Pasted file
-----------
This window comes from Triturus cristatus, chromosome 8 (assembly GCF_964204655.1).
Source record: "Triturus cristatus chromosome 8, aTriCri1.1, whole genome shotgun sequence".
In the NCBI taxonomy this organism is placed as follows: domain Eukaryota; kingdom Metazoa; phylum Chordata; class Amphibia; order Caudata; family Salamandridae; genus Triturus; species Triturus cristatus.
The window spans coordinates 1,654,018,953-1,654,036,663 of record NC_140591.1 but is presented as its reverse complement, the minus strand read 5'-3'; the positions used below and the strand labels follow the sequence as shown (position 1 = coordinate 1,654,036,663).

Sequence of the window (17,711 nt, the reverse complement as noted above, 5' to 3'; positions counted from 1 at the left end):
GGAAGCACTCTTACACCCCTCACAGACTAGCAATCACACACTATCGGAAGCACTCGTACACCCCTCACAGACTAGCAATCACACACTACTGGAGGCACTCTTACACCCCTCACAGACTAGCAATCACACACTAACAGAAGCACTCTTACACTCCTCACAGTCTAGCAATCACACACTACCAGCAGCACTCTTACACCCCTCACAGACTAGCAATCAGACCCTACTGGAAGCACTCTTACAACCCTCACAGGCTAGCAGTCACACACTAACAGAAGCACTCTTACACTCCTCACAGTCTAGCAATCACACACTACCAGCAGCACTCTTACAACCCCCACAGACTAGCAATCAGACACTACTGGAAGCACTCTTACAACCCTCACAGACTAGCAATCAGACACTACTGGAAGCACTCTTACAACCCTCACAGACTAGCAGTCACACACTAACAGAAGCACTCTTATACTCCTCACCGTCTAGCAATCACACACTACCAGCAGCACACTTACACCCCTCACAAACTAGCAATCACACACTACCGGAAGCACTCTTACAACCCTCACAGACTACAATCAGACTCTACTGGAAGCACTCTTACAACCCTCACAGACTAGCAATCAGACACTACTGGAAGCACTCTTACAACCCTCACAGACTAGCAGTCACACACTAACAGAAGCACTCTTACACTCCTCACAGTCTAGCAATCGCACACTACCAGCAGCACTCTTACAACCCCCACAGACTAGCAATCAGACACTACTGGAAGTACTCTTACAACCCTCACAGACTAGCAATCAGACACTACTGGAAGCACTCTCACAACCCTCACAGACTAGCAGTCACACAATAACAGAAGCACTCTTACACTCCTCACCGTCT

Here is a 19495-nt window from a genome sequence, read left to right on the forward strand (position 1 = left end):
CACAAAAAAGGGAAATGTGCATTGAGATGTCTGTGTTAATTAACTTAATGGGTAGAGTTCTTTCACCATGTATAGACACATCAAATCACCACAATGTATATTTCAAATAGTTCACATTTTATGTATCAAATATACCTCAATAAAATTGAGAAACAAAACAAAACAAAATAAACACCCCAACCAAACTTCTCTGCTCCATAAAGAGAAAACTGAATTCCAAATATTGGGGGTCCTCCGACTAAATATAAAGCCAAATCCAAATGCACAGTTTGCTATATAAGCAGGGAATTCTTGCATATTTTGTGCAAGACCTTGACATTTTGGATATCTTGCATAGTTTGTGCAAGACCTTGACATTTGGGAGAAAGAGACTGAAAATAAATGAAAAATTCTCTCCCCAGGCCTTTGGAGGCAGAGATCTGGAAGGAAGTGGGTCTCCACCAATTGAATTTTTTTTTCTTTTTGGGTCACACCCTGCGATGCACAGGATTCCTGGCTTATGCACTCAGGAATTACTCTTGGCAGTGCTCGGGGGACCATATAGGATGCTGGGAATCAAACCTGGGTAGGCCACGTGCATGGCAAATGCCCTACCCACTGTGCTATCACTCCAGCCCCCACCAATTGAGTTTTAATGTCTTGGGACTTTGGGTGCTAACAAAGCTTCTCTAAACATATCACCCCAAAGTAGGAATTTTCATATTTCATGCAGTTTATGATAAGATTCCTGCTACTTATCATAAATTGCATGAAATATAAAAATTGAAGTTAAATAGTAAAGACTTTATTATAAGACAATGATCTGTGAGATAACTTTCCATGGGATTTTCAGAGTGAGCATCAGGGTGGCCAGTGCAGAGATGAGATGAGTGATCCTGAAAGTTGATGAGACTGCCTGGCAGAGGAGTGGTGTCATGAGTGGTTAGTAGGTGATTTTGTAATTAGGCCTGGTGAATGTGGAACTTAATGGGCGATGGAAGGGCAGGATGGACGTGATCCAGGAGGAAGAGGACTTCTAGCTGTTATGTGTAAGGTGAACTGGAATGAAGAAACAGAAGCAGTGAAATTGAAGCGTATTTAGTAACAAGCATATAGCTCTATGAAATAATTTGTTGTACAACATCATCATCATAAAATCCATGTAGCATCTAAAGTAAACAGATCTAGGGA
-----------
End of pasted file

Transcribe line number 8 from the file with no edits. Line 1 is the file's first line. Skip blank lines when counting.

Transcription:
CACAAAAAAGGGAAATGTGCATTGAGATGTCTGTGTTAATTAACTTAATGGGTAGAGTTCTTTCACCATGTATAGACACATCAAATCACCACAATGTATATTTCAAATAGTTCACATTTTATGTATCAAATATACCTCAATAAAATTGAGAAACAAAACAAAACAAAATAAACACCCCAACCAAACTTCTCTGCTCCATAAAGAGAAAACTGAATTCCAAATATTGGGGGTCCTCCGACTAAATATAAAGCCAAATCCAAATGCACAGTTTGCTATATAAGCAGGGAATTCTTGCATATTTTGTGCAAGACCTTGACATTTTGGATATCTTGCATAGTTTGTGCAAGACCTTGACATTTGGGAGAAAGAGACTGAAAATAAATGAAAAATTCTCTCCCCAGGCCTTTGGAGGCAGAGATCTGGAAGGAAGTGGGTCTCCACCAATTGAATTTTTTTTTCTTTTTGGGTCACACCCTGCGATGCACAGGATTCCTGGCTTATGCACTCAGGAATTACTCTTGGCAGTGCTCGGGGGACCATATAGGATGCTGGGAATCAAACCTGGGTAGGCCACGTGCATGGCAAATGCCCTACCCACTGTGCTATCACTCCAGCCCCCACCAATTGAGTTTTAATGTCTTGGGACTTTGGGTGCTAACAAAGCTTCTCTAAACATATCACCCCAAAGTAGGAATTTTCATATTTCATGCAGTTTATGATAAGATTCCTGCTACTTATCATAAATTGCATGAAATATAAAAATTGAAGTTAAATAGTAAAGACTTTATTATAAGACAATGATCTGTGAGATAACTTTCCATGGGATTTTCAGAGTGAGCATCAGGGTGGCCAGTGCAGAGATGAGATGAGTGATCCTGAAAGTTGATGAGACTGCCTGGCAGAGGAGTGGTGTCATGAGTGGTTAGTAGGTGATTTTGTAATTAGGCCTGGTGAATGTGGAACTTAATGGGCGATGGAAGGGCAGGATGGACGTGATCCAGGAGGAAGAGGACTTCTAGCTGTTATGTGTAAGGTGAACTGGAATGAAGAAACAGAAGCAGTGAAATTGAAGCGTATTTAGTAACAAGCATATAGCTCTATGAAATAATTTGTTGTACAACATCATCATCATAAAATCCATGTAGCATCTAAAGTAAACAGATCTAGGGA